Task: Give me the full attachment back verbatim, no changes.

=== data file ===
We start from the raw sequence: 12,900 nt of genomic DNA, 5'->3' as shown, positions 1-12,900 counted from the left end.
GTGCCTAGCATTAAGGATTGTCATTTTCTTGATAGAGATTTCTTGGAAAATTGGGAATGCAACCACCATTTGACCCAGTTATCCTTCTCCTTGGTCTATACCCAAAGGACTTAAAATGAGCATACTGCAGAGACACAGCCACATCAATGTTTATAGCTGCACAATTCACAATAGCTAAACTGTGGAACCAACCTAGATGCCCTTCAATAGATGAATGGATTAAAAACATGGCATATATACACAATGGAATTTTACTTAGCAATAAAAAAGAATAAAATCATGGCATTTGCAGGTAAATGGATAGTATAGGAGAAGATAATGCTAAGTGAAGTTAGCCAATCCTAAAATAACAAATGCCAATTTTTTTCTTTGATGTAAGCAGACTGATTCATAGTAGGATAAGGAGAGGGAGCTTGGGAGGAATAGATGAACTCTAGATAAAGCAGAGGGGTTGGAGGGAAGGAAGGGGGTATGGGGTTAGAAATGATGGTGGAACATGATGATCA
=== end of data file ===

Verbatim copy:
We start from the raw sequence: 12,900 nt of genomic DNA, 5'->3' as shown, positions 1-12,900 counted from the left end.
GTGCCTAGCATTAAGGATTGTCATTTTCTTGATAGAGATTTCTTGGAAAATTGGGAATGCAACCACCATTTGACCCAGTTATCCTTCTCCTTGGTCTATACCCAAAGGACTTAAAATGAGCATACTGCAGAGACACAGCCACATCAATGTTTATAGCTGCACAATTCACAATAGCTAAACTGTGGAACCAACCTAGATGCCCTTCAATAGATGAATGGATTAAAAACATGGCATATATACACAATGGAATTTTACTTAGCAATAAAAAAGAATAAAATCATGGCATTTGCAGGTAAATGGATAGTATAGGAGAAGATAATGCTAAGTGAAGTTAGCCAATCCTAAAATAACAAATGCCAATTTTTTTCTTTGATGTAAGCAGACTGATTCATAGTAGGATAAGGAGAGGGAGCTTGGGAGGAATAGATGAACTCTAGATAAAGCAGAGGGGTTGGAGGGAAGGAAGGGGGTATGGGGTTAGAAATGATGGTGGAACATGATGATCA